We have hand picked the top science podcasts of 2020.
Now Playing: TED Radio Hour

Listen Again: Reinvention
Change is hard, but it's also an opportunity to discover and reimagine what you thought you knew. From our economy, to music, to even ourselves–this hour TED speakers explore the power of reinvention. Guests include OK Go lead singer Damian Kulash Jr., former college gymnastics coach Valorie Kondos Field, Stockton Mayor Michael Tubbs, and entrepreneur Nick Hanauer.
Now Playing: Science for the People

#562 Superbug to Bedside
By now we're all good and scared about antibiotic resistance, one of the many things coming to get us all. But there's good news, sort of. News antibiotics are coming out! How do they get tested? What does that kind of a trial look like and how does it happen? Host Bethany Brookeshire talks with Matt McCarthy, author of "Superbugs: The Race to Stop an Epidemic", about the ins and outs of testing a new antibiotic in the hospital.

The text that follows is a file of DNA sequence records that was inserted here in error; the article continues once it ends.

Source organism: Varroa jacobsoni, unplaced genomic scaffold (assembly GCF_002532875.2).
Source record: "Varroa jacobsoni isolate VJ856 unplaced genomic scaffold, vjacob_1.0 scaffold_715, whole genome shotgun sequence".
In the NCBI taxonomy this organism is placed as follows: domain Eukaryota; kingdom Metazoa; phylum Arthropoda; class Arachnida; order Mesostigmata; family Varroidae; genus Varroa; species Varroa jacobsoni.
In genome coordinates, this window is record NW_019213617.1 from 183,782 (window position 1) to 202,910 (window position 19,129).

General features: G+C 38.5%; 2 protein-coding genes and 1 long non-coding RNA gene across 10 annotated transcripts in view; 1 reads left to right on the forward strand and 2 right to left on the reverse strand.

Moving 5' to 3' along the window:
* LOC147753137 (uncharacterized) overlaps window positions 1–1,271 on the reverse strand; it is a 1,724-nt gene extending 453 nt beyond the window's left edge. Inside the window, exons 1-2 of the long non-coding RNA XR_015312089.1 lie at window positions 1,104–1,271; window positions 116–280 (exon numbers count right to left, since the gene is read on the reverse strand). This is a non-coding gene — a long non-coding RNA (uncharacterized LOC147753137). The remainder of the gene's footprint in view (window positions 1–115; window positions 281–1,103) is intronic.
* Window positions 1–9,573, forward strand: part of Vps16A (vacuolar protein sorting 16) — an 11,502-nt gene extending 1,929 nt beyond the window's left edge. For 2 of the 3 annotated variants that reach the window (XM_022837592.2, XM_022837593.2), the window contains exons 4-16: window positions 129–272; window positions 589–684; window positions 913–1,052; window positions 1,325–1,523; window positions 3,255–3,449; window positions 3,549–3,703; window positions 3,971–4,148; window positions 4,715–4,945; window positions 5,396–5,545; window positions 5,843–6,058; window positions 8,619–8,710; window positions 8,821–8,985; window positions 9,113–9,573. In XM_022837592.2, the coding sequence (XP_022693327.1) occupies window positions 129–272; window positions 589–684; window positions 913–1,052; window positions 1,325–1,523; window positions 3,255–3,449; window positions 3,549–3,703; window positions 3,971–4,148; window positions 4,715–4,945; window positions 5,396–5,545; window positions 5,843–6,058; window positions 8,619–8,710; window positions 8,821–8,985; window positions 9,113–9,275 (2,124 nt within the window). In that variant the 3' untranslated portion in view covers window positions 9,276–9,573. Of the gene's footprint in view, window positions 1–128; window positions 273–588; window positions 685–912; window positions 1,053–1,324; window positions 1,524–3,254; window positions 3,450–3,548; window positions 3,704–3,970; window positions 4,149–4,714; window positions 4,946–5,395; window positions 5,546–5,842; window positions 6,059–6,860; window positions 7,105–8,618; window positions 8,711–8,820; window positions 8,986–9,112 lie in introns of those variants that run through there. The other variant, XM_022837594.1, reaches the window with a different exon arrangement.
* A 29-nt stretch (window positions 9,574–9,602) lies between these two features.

Now Playing: Radiolab

Dispatch 6: Strange Times
Covid has disrupted the most basic routines of our days and nights. But in the middle of a conversation about how to fight the virus, we find a place impervious to the stalled plans and frenetic demands of the outside world. It's a very different kind of front line, where urgent work means moving slow, and time is marked out in tiny pre-planned steps. Then, on a walk through the woods, we consider how the tempo of our lives affects our minds and discover how the beats of biology shape our bodies. This episode was produced with help from Molly Webster and Tracie Hunte. Support Radiolab today at Radiolab.org/donate.